By Brandi M. Seals
With having children comes the potential to make mistakes that have lifelong consequences. Some are inconsequential; others have a more profound affect. Regardless of how much parents try to stir their kids right or make their lives easier, it is inevitable that every single parent out there will make mistakes; lots of them.
Here are 3 common parenting mistakes to avoid:
1.) Giving incorrect answers
At a certain age children grow curious about the world around them - extremely curious. Everything they see can leave them asking hundreds of questions. Why is the sky blue? Why is grass green? What is that? Why do spiders have so many legs? Their little minds are trying to figure out the world and the way it works. They want to know what everything is, what it does and why it does it. This has left countless parents in a situation where they just do not have an answer. How many people really know that the sky is blue because of something known as Rayleigh scattering? (As light from the sun moves through the atmosphere most of the longer wavelengths pass through, but much of the shorter wavelength light is absorbed by the gas molecules. The absorbed blue light is then radiated outward. Since the blue light seems to come from everywhere overhead, the sky looks blue.)
If a child asks a question and the parent does not know the answer, he or she should never just make something up. You never know how long the child will believe that answer. For example, I was 22 before I discovered the rabbits did not go ribbit. That is right - 22. I never gave it much thought. I had been around rabbits; I never heard them go ribbit. Maybe, they were just quiet rabbits. At some point in my childhood I asked my mom what sound they made and being at a loss, she said the first thing that came to mind - ribbit. Thinking that no harm was done she forgot all about it. Twenty-some years later, I brought it back up after an embarrassing conversation with my fiance on a 17 hour road trip to meet his family.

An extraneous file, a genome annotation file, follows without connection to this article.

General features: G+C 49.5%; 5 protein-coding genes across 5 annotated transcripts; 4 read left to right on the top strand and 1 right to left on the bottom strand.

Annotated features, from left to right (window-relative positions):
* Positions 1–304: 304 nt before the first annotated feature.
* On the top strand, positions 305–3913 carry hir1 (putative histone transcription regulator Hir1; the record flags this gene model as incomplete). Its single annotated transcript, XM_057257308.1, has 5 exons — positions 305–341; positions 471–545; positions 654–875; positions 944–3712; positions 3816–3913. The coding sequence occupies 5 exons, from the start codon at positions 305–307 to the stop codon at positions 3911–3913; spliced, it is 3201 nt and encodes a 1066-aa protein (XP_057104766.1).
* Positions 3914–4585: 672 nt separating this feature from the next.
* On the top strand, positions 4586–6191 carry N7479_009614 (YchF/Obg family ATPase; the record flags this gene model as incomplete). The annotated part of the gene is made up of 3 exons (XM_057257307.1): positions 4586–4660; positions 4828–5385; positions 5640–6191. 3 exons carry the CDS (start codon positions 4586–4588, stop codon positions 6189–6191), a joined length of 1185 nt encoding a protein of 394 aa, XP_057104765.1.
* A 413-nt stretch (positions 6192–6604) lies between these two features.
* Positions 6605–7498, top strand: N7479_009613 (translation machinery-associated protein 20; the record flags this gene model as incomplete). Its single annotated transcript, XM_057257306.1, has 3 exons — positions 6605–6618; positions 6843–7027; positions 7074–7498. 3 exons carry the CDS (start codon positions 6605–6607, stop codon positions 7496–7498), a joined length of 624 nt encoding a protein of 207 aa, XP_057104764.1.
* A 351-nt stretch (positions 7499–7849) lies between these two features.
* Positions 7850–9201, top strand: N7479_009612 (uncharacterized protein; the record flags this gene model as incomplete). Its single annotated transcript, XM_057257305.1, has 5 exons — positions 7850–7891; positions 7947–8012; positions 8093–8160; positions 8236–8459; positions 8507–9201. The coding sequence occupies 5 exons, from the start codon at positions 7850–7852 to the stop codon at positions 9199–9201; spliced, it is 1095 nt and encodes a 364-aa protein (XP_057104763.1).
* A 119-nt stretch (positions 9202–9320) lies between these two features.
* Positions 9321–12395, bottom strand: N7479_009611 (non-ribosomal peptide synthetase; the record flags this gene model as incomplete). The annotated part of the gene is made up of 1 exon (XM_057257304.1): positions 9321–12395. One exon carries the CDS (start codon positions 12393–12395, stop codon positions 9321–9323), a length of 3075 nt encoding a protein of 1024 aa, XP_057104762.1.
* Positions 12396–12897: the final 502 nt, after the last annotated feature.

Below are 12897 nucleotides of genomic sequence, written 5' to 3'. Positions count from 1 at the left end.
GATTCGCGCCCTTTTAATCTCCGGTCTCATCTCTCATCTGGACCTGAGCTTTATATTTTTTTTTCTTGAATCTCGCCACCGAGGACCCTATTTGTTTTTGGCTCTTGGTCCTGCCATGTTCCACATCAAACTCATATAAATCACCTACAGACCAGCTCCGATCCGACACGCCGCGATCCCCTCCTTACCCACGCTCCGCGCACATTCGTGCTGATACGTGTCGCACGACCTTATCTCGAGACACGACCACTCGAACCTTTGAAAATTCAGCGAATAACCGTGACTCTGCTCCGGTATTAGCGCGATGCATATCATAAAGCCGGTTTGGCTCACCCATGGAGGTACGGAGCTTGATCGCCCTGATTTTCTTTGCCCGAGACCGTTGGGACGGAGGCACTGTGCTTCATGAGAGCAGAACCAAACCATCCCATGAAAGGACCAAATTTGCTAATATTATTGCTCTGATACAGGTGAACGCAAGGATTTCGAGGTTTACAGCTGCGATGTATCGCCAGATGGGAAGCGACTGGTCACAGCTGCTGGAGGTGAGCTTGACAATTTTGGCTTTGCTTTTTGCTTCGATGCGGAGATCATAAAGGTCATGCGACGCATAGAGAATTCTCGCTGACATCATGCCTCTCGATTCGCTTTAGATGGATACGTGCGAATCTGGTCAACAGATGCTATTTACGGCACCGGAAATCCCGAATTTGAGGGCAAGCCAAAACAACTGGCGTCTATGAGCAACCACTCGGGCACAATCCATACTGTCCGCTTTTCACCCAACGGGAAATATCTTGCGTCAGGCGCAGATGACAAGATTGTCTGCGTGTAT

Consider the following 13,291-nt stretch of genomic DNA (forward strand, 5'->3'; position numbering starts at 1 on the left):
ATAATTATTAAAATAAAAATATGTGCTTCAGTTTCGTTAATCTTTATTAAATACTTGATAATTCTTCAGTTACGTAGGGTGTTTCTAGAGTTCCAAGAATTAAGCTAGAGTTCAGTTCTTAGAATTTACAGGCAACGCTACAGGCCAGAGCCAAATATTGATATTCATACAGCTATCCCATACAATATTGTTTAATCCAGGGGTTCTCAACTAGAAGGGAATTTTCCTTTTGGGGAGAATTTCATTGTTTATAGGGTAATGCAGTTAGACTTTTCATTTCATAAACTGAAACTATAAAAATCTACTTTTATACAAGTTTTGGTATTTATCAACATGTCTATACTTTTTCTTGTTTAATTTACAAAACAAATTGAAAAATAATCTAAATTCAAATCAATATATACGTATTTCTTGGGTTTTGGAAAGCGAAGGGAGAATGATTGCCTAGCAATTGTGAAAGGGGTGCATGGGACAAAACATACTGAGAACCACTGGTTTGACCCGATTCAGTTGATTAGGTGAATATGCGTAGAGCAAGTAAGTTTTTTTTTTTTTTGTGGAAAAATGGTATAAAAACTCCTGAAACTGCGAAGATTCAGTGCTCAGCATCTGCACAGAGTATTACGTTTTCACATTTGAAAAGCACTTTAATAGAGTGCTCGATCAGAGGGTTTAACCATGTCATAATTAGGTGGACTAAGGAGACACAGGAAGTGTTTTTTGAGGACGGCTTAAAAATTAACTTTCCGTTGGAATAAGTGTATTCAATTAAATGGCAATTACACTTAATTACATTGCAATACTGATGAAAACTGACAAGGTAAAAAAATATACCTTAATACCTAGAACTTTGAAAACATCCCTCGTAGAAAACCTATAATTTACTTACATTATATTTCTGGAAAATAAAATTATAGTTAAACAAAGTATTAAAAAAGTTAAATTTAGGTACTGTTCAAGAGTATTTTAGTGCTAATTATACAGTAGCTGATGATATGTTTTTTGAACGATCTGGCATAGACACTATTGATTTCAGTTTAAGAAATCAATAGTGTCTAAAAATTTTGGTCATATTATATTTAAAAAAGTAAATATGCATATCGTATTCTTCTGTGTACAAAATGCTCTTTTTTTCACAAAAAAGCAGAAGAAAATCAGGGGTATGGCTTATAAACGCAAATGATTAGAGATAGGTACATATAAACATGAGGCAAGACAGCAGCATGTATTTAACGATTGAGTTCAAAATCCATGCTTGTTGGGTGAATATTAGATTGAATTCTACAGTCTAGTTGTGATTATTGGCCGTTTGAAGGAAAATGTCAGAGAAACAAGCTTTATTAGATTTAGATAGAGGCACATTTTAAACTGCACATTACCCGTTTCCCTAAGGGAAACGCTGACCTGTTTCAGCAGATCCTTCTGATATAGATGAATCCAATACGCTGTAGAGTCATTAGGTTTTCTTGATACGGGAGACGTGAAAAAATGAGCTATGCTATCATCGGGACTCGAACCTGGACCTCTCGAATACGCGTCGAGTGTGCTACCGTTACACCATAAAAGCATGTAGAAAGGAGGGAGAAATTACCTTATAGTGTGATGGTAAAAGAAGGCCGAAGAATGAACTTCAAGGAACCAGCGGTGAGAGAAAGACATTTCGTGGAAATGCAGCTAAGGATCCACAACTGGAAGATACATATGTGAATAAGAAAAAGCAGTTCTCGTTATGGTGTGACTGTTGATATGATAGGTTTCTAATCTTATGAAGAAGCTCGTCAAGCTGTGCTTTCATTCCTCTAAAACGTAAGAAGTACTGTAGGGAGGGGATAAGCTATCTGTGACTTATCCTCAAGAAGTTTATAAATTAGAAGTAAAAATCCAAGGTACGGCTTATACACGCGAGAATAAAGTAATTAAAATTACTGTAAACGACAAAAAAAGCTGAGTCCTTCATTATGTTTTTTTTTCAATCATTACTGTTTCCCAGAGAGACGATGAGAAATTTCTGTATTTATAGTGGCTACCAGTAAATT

2.) Pampering the child
It may be nice when a parent can cook, clean, and take care of his or her child's every whim but at some point all that pampering is detrimental. Ever met a 20 year-old that cannot cook (doesn't even know how to boil water), does not know how to do laundry, or any other basic skill that he or she will need through out life? I have. They are funny. They mix light and dark clothes in the wash and then bleaching them all or do not know how to even turn the washer on. It's good entertainment.
Parents not wanting to send helpless lumps out into the world will make their kids do laundry, wash dishes, and cook on occasion. Of course all of this must be introduced after they are mature enough and have enough dexterity to do the task at hand. But, if done well, these children will not only have a sense of accomplishment for being able to do these tasks, but they will also be able to get through life without having to call mommy and daddy at every turn.
3.) Not paying enough attention to the child
Children learn how to communicate by watching those around them communicate as well as trying it out for themselves. They tell jokes, sing songs, and create stories all to entertain their parents and themselves. They crave attention - lots of it. So much so that you may not be able to provide as much attention as they would like. But, if parents set aside the time to spend some quality one-on-one time with their child, the child will be more likely to feel appreciated and content.
The children that must strive to gain their parents' attention will do more and more just to gain some time with a parent. From throwing things, biting, and screaming, children will try anything to get someone's attention. If they learn this is affective, they continue it. To stop this behavior try not to focus so much on the negative things the child is doing and instead praise him or her for what they do right. If the child learns to get attention for being good, he or she will cut down on the bad behavior.